Garland Perry "Hank" Cochran (August 2, 1935 – July 15, 2010) was an American country music singer and songwriter. Starting during the 1960s, Cochran was a prolific songwriter in the genre, including major hits by Patsy Cline, Ray Price, Eddy Arnold and others. Cochran was also a recording artist between 1962 and 1980, scoring seven times on the Billboard country music charts, with his greatest solo success being the No. 20 "Sally Was a Good Old Girl." In 2014, he was inducted into the Country Music Hall of Fame.
Born during the Great Depression in Isola, Mississippi, he contracted pneumonia, whooping cough, measles, and mumps all about the same time at age 2. The doctor didn't believe that he would survive. His parents divorced when he was 9 years old. He relocated with his father to Memphis, Tennessee, but then was put into an orphanage. He was sent to live with his grandparents, in Greenville, Mississippi, after he had run away from the orphanage twice.
His uncle Otis Cochran taught him how to play the guitar as the pair hitchhiked from Mississippi to south-eastern New Mexico to work in the oilfields. After returning to Mississippi in his teens, he went to California and picked olives. While there he became a habitué of the Riverside Rancho, one of Los Angeles' leading country music nightspots, where he earned a reputation as a competent band musician. For a few years, he partnered Eddie Cochran, with the billing of the Cochran Brothers – though they were not related.
Aged 24 he hitchhiked for Hollywood, but ended up going to Nashville in 1960, and teamed with Harlan Howard to write the song "I Fall to Pieces." It became a major success for Patsy Cline (recorded November 16, 1960), reaching No. 1 on the Billboard country music charts and No. 12 on the Billboard Hot 100 (chart for all music categories). Cline also recorded Cochran's "She's Got You" (recorded December 17, 1961, it was another major hit, No. 1 on the country charts and No. 14 on the Hot 100), and "Why Can't He Be You" (recorded September 5, 1962).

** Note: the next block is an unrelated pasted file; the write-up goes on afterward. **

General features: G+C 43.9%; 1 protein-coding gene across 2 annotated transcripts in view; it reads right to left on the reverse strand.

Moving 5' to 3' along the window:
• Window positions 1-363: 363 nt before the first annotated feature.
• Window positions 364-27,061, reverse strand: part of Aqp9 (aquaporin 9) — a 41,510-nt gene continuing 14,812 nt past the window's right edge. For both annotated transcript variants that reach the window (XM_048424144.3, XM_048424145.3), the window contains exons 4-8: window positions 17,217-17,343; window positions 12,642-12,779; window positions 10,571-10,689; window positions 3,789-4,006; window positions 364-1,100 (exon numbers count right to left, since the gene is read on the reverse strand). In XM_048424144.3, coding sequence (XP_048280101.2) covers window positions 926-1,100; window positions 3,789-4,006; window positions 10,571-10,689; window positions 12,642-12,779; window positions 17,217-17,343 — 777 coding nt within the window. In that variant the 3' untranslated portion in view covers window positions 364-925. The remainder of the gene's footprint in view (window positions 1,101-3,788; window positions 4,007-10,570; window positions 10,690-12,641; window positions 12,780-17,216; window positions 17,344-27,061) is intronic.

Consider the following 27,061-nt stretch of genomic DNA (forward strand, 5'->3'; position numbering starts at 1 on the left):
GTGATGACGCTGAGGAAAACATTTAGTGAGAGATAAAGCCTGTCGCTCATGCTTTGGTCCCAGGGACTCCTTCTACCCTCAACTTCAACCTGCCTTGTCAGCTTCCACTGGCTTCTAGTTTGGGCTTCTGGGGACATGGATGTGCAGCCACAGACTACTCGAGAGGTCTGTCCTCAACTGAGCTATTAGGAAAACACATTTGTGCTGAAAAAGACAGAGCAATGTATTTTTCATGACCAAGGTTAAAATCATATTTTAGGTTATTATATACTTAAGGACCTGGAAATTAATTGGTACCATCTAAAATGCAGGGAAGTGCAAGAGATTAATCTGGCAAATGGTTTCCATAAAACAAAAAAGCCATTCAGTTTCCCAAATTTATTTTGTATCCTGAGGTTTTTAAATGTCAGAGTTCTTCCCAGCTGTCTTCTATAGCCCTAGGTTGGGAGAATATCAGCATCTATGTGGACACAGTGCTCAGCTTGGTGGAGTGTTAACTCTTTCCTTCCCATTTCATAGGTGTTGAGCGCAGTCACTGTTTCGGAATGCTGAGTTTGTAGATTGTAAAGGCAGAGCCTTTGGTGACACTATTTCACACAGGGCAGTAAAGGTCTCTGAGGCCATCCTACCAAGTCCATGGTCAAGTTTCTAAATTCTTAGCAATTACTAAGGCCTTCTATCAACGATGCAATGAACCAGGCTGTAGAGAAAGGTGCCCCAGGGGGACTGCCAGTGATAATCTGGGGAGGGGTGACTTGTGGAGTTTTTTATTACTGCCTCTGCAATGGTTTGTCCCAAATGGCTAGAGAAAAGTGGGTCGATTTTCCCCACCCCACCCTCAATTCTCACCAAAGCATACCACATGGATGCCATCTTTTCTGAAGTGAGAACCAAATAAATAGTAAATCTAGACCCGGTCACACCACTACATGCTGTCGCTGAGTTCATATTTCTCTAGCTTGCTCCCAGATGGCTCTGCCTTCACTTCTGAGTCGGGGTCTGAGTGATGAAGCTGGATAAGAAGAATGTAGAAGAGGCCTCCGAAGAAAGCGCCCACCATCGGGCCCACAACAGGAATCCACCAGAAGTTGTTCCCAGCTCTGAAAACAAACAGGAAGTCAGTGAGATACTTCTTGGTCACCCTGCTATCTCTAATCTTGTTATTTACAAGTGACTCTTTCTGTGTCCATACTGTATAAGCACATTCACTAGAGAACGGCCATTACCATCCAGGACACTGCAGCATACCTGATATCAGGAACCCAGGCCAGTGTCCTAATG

In 1960, he was on a date at a movie theatre when the film inspired him. He left the theatre quickly, and by the time he got home fifteen minutes later had composed "Make the World Go Away." Ray Price recorded the song, and it scored No. 2 on the Billboard country charts in 1963. The next year Eddy Arnold would make the song his signature hit, scoring No. 1 on the country music charts and then in 1965 No. 6 on the overall Billboard Hot 100 charts (his highest rated song ever). Arnold would also record the song "I Want to Go with You".
In 1961 Cochran's A Little Bitty Tear, recorded by Burl Ives, was a top 10 pop hit in both the US and the UK. By the following year, he had established himself firmly with She's Got You and Funny Way of Laughin', another singalong hit for Ives, which won a Grammy for best country and western recording.
He also wrote songs for George Strait ("The Chair" with Dean Dillon and "Ocean Front Property" with Dillon and Royce Porter), Merle Haggard ("It's Not Love (But It's Not Bad)"), "Don't You Ever Get Tired (of Hurting Me)", a No. 1 scoring record for Ronnie Milsap, and Mickey Gilley ("That's All That Matters").
|Hank with Willie Nelson|
Throughout that career, he tried to maintain a parallel one as a singer, recording for half a dozen labels, capably but without conspicuous success. Oddly, his best remembered recording was of Sally Was a Good Old Girl, a song that was not his, but Howard's.
In 1978, newly signed to Capitol Records, he produced the album Hank Cochran – With a Little Help from His Friends. Among those supporters was Nelson, who subsequently got him a part in the country music movie Honeysuckle Rose (1980), enlisted him for his own ... And Friends album and later gave him a hit with a remake of his song Don't You Ever Get Tired? (of Hurting Me) in a duet with Ray Price.
Reaching his 70's Hank was in poor health and was a regular visitor to his local hospital. He had cancerous tumours removed surgically from his pancreas and lymph node at a Nashville hospital in July 2008, and a grapefruit-sized aortic aneurysm removed at a Nashville hospital in April 2010. He died on July 15, 2010, age 74. (Info edited from Wikipedia & the Guardian)